You are currently viewing Albanese Labor Government Family and Domestic Violence Leave Bill 2022 – What it means for your Business

Albanese Labor Government Family and Domestic Violence Leave Bill 2022 – What it means for your Business

The new Albanese Labor government has introduced a bill that puts into the National Employment Standards (NES) a universal entitlement for 10 day paid family and domestic violence leave (FDVL).

It will replace the current NES entitlement of five days unpaid FDVL. This new FDVL is available for employees who need time off work to deal with issues or impacts of family and domestic violence which cannot be done outside their normal working hours. It is in contrast with the Fair Work Commission narrower model which advocating for a more limited form of paid FDVL.

The differences are: –

  • The new FDVL is available up front as soon as employees commences working for your business
  • It is paid at a higher rate rather than at a base rate
  • It is accessible for all employees, including casuals who have accepted work and have been rostered on
  • It does not accrue annually but is available in full (10 days) at the start of every year
  • It is not paid at base rate but rather includes what the employee would have normally earnt instead of taking leave. These differences mean an employer will need to work out what the employee would have normally earnt (including loadings and allowances, commissions and incentive payments).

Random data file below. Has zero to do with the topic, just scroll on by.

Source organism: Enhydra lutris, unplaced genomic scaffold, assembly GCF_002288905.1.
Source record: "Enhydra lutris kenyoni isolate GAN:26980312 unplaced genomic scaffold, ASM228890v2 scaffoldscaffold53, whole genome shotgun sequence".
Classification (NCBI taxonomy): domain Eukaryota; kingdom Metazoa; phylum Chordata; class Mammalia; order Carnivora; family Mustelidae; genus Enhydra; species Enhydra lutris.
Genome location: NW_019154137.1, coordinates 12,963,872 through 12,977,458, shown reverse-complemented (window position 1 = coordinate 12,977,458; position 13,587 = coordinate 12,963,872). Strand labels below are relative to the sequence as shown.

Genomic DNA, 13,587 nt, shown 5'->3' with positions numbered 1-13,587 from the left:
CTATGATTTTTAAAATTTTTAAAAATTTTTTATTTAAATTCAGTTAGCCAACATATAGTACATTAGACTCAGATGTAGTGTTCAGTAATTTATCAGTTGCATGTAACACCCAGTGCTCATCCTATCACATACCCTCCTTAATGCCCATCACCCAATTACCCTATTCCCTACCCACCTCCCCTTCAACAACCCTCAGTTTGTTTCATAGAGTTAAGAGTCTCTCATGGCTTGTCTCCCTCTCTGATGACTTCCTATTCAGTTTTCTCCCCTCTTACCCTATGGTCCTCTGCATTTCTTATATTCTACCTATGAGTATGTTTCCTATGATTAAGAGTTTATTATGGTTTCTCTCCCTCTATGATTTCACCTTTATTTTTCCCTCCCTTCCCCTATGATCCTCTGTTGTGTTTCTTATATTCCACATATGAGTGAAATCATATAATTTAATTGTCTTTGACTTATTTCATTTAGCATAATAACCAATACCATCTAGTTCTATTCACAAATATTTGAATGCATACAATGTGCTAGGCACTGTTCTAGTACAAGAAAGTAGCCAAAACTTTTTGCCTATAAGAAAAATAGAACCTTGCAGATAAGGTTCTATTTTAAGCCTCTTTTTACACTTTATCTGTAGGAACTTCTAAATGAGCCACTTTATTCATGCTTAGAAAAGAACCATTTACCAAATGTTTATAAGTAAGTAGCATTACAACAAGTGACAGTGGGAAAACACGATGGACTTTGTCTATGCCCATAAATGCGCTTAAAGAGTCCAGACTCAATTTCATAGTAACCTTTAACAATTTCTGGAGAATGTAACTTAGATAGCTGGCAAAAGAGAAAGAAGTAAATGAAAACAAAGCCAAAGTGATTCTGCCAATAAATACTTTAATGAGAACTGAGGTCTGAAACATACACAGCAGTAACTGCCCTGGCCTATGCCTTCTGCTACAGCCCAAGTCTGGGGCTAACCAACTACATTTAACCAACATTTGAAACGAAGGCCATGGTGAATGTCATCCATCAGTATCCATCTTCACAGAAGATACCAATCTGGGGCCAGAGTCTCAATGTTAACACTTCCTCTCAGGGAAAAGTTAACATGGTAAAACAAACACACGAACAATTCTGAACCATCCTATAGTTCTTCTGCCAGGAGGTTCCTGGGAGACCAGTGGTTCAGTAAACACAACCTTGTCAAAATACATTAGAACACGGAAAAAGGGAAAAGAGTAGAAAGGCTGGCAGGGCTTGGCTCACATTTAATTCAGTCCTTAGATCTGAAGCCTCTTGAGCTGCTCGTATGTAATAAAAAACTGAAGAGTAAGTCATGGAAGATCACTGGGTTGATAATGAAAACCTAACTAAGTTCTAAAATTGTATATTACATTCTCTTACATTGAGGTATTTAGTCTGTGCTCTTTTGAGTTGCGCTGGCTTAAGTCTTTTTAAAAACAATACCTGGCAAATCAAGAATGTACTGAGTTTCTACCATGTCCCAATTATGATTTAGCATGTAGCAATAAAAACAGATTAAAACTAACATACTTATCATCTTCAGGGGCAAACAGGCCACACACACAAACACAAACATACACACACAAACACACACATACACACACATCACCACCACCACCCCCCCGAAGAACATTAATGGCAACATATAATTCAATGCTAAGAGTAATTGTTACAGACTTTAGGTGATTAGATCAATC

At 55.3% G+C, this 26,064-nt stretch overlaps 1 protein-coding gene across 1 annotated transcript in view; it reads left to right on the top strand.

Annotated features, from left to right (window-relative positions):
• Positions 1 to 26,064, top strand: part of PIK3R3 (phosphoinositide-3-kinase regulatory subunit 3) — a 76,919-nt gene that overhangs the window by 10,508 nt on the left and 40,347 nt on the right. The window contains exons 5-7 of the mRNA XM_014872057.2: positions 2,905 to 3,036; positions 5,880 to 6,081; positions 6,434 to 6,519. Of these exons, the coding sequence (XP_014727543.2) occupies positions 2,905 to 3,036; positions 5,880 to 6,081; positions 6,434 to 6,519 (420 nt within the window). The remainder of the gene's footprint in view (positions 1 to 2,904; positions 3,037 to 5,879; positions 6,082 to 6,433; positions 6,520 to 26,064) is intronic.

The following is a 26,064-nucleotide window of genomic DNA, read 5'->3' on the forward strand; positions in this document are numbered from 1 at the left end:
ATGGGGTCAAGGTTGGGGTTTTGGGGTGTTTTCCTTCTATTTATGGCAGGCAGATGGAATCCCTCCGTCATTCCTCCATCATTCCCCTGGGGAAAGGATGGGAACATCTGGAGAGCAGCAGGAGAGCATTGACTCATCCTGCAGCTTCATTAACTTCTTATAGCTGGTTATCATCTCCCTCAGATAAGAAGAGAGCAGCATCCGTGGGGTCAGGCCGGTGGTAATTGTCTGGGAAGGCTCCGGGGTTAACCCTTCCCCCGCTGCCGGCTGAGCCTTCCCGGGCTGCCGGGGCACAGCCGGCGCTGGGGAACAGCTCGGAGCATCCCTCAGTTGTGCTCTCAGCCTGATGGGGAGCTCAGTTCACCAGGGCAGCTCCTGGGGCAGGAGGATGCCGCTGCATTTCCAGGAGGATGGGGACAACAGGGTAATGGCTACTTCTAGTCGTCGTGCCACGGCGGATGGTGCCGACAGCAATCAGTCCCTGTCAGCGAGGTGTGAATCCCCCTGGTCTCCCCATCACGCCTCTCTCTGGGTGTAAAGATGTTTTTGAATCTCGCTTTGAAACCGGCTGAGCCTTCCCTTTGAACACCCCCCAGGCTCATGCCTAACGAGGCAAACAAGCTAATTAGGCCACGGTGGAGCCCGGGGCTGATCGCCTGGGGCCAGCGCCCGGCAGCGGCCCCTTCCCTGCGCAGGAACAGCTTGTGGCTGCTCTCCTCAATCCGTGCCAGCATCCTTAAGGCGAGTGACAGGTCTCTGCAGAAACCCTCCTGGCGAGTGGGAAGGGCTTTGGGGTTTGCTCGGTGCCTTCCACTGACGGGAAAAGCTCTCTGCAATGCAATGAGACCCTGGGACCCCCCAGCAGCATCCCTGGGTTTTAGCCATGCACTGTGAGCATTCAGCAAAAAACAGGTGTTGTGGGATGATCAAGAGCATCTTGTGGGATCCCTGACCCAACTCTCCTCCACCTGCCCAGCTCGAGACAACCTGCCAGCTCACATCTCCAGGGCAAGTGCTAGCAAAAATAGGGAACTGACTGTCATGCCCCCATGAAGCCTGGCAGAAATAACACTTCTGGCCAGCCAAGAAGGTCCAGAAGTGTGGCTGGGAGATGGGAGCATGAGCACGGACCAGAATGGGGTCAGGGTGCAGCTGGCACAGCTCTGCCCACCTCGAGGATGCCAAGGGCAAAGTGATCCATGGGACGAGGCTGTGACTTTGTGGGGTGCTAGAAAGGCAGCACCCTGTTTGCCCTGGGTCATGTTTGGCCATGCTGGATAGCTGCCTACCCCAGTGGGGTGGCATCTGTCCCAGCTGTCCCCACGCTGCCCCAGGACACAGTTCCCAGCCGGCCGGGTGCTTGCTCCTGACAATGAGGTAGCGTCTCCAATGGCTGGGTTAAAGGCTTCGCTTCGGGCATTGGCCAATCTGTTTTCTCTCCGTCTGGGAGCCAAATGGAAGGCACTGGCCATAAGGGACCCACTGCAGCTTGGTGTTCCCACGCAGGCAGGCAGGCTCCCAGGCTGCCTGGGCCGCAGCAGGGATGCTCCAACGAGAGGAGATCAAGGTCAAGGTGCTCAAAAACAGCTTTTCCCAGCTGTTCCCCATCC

• Changes include FDV conduct by a member of an employee’s household, a current or former intimate partner
  • The entitlement also extends to non-national system employees

The new form of FDVL paid leave will apply to all national system employees as well as those employed under enterprise agreements.  

Any ambiguities and inconsistencies between the new NES entitlements and the existing enterprise agreement entitlements can be taken to the Fair Work Commission for resolution.

The government is at odds with the Fair Work Commission which determined that paid FDVL should not be paid up front, should accrue and limited to 10 days and be paid at base rates.

The new Fair Work Amendment (Paid Family and Domestic Violence Leave) Bill 2022 does not follow the Fair Work Commissions approach.

The changes will apply and commence on 1 February 2023 for all employers other than small business employers. Small business owners (less than 15 employees) have an additional 6 months to make payroll and other necessary adjustments.

Contact Suzanne Diprose @ Performance Advantage for further clarification on this matter.